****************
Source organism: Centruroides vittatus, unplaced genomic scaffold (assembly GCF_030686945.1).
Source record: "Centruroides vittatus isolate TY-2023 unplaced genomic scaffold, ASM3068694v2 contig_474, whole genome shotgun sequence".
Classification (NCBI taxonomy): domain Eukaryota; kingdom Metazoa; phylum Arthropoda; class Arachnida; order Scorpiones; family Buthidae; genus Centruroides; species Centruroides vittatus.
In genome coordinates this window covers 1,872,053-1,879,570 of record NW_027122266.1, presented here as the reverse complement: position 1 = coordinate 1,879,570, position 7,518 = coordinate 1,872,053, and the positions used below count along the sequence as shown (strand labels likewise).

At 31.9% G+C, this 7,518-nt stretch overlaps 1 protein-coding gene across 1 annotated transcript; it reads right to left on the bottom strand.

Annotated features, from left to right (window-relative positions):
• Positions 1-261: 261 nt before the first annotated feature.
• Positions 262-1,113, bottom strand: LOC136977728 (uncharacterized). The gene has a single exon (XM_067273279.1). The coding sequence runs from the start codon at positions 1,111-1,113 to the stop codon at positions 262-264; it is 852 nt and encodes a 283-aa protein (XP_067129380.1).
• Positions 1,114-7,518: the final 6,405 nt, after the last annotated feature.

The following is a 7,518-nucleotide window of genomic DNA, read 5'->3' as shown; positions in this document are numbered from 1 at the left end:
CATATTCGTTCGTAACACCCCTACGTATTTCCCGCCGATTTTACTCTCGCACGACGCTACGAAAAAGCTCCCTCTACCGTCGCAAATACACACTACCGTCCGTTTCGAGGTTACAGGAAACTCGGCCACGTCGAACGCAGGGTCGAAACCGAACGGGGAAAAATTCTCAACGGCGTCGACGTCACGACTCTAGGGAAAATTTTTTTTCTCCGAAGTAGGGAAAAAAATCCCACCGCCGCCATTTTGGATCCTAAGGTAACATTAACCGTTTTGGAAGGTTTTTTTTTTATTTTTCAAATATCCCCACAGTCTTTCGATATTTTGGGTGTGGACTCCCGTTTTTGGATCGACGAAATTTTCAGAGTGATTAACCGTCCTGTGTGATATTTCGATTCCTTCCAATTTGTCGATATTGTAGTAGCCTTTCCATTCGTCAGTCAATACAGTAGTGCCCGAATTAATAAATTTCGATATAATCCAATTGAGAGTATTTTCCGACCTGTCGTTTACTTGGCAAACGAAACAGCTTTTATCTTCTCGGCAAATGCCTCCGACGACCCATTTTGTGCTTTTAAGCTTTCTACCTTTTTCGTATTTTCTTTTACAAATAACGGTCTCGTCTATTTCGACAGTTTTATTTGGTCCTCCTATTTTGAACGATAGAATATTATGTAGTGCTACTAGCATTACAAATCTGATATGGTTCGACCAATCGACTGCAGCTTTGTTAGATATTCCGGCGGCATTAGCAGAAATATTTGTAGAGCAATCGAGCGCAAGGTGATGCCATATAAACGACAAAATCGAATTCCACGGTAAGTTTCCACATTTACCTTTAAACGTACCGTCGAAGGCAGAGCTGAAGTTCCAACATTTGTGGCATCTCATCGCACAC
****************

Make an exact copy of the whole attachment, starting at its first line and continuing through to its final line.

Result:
Source organism: Centruroides vittatus, unplaced genomic scaffold (assembly GCF_030686945.1).
Source record: "Centruroides vittatus isolate TY-2023 unplaced genomic scaffold, ASM3068694v2 contig_474, whole genome shotgun sequence".
Classification (NCBI taxonomy): domain Eukaryota; kingdom Metazoa; phylum Arthropoda; class Arachnida; order Scorpiones; family Buthidae; genus Centruroides; species Centruroides vittatus.
In genome coordinates this window covers 1,872,053-1,879,570 of record NW_027122266.1, presented here as the reverse complement: position 1 = coordinate 1,879,570, position 7,518 = coordinate 1,872,053, and the positions used below count along the sequence as shown (strand labels likewise).

At 31.9% G+C, this 7,518-nt stretch overlaps 1 protein-coding gene across 1 annotated transcript; it reads right to left on the bottom strand.

Annotated features, from left to right (window-relative positions):
• Positions 1-261: 261 nt before the first annotated feature.
• Positions 262-1,113, bottom strand: LOC136977728 (uncharacterized). The gene has a single exon (XM_067273279.1). The coding sequence runs from the start codon at positions 1,111-1,113 to the stop codon at positions 262-264; it is 852 nt and encodes a 283-aa protein (XP_067129380.1).
• Positions 1,114-7,518: the final 6,405 nt, after the last annotated feature.

The following is a 7,518-nucleotide window of genomic DNA, read 5'->3' as shown; positions in this document are numbered from 1 at the left end:
CATATTCGTTCGTAACACCCCTACGTATTTCCCGCCGATTTTACTCTCGCACGACGCTACGAAAAAGCTCCCTCTACCGTCGCAAATACACACTACCGTCCGTTTCGAGGTTACAGGAAACTCGGCCACGTCGAACGCAGGGTCGAAACCGAACGGGGAAAAATTCTCAACGGCGTCGACGTCACGACTCTAGGGAAAATTTTTTTTCTCCGAAGTAGGGAAAAAAATCCCACCGCCGCCATTTTGGATCCTAAGGTAACATTAACCGTTTTGGAAGGTTTTTTTTTTATTTTTCAAATATCCCCACAGTCTTTCGATATTTTGGGTGTGGACTCCCGTTTTTGGATCGACGAAATTTTCAGAGTGATTAACCGTCCTGTGTGATATTTCGATTCCTTCCAATTTGTCGATATTGTAGTAGCCTTTCCATTCGTCAGTCAATACAGTAGTGCCCGAATTAATAAATTTCGATATAATCCAATTGAGAGTATTTTCCGACCTGTCGTTTACTTGGCAAACGAAACAGCTTTTATCTTCTCGGCAAATGCCTCCGACGACCCATTTTGTGCTTTTAAGCTTTCTACCTTTTTCGTATTTTCTTTTACAAATAACGGTCTCGTCTATTTCGACAGTTTTATTTGGTCCTCCTATTTTGAACGATAGAATATTATGTAGTGCTACTAGCATTACAAATCTGATATGGTTCGACCAATCGACTGCAGCTTTGTTAGATATTCCGGCGGCATTAGCAGAAATATTTGTAGAGCAATCGAGCGCAAGGTGATGCCATATAAACGACAAAATCGAATTCCACGGTAAGTTTCCACATTTACCTTTAAACGTACCGTCGAAGGCAGAGCTGAAGTTCCAACATTTGTGGCATCTCATCGCACAC